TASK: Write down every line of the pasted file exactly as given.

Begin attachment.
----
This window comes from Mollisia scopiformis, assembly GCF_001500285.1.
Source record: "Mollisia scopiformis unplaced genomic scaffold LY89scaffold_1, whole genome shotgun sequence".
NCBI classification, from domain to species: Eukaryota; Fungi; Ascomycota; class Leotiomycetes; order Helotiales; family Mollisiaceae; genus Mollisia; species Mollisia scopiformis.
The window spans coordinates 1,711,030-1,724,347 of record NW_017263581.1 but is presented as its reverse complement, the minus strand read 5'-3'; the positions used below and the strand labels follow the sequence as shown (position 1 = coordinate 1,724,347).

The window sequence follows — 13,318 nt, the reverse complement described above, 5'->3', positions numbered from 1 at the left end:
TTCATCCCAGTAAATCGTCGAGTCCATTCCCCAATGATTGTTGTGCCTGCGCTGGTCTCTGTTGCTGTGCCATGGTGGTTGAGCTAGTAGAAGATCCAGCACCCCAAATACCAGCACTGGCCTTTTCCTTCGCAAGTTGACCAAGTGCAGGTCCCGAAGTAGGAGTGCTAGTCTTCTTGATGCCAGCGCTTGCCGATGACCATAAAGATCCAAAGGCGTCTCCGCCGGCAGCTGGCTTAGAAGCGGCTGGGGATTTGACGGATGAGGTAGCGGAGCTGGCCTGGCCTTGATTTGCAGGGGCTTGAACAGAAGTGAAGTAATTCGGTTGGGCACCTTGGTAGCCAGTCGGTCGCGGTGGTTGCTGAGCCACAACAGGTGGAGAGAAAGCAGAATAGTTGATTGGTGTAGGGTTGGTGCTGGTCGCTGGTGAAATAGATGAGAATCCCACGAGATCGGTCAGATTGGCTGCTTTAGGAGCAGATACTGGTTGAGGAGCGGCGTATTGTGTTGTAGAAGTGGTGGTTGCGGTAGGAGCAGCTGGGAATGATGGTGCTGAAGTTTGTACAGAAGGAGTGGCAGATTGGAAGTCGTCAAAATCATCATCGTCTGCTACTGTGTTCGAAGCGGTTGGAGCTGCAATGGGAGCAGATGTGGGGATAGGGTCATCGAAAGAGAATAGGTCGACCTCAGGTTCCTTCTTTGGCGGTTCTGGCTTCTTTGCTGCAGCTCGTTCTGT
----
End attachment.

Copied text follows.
This window comes from Mollisia scopiformis, assembly GCF_001500285.1.
Source record: "Mollisia scopiformis unplaced genomic scaffold LY89scaffold_1, whole genome shotgun sequence".
NCBI classification, from domain to species: Eukaryota; Fungi; Ascomycota; class Leotiomycetes; order Helotiales; family Mollisiaceae; genus Mollisia; species Mollisia scopiformis.
The window spans coordinates 1,711,030-1,724,347 of record NW_017263581.1 but is presented as its reverse complement, the minus strand read 5'-3'; the positions used below and the strand labels follow the sequence as shown (position 1 = coordinate 1,724,347).

The window sequence follows — 13,318 nt, the reverse complement described above, 5'->3', positions numbered from 1 at the left end:
TTCATCCCAGTAAATCGTCGAGTCCATTCCCCAATGATTGTTGTGCCTGCGCTGGTCTCTGTTGCTGTGCCATGGTGGTTGAGCTAGTAGAAGATCCAGCACCCCAAATACCAGCACTGGCCTTTTCCTTCGCAAGTTGACCAAGTGCAGGTCCCGAAGTAGGAGTGCTAGTCTTCTTGATGCCAGCGCTTGCCGATGACCATAAAGATCCAAAGGCGTCTCCGCCGGCAGCTGGCTTAGAAGCGGCTGGGGATTTGACGGATGAGGTAGCGGAGCTGGCCTGGCCTTGATTTGCAGGGGCTTGAACAGAAGTGAAGTAATTCGGTTGGGCACCTTGGTAGCCAGTCGGTCGCGGTGGTTGCTGAGCCACAACAGGTGGAGAGAAAGCAGAATAGTTGATTGGTGTAGGGTTGGTGCTGGTCGCTGGTGAAATAGATGAGAATCCCACGAGATCGGTCAGATTGGCTGCTTTAGGAGCAGATACTGGTTGAGGAGCGGCGTATTGTGTTGTAGAAGTGGTGGTTGCGGTAGGAGCAGCTGGGAATGATGGTGCTGAAGTTTGTACAGAAGGAGTGGCAGATTGGAAGTCGTCAAAATCATCATCGTCTGCTACTGTGTTCGAAGCGGTTGGAGCTGCAATGGGAGCAGATGTGGGGATAGGGTCATCGAAAGAGAATAGGTCGACCTCAGGTTCCTTCTTTGGCGGTTCTGGCTTCTTTGCTGCAGCTCGTTCTGT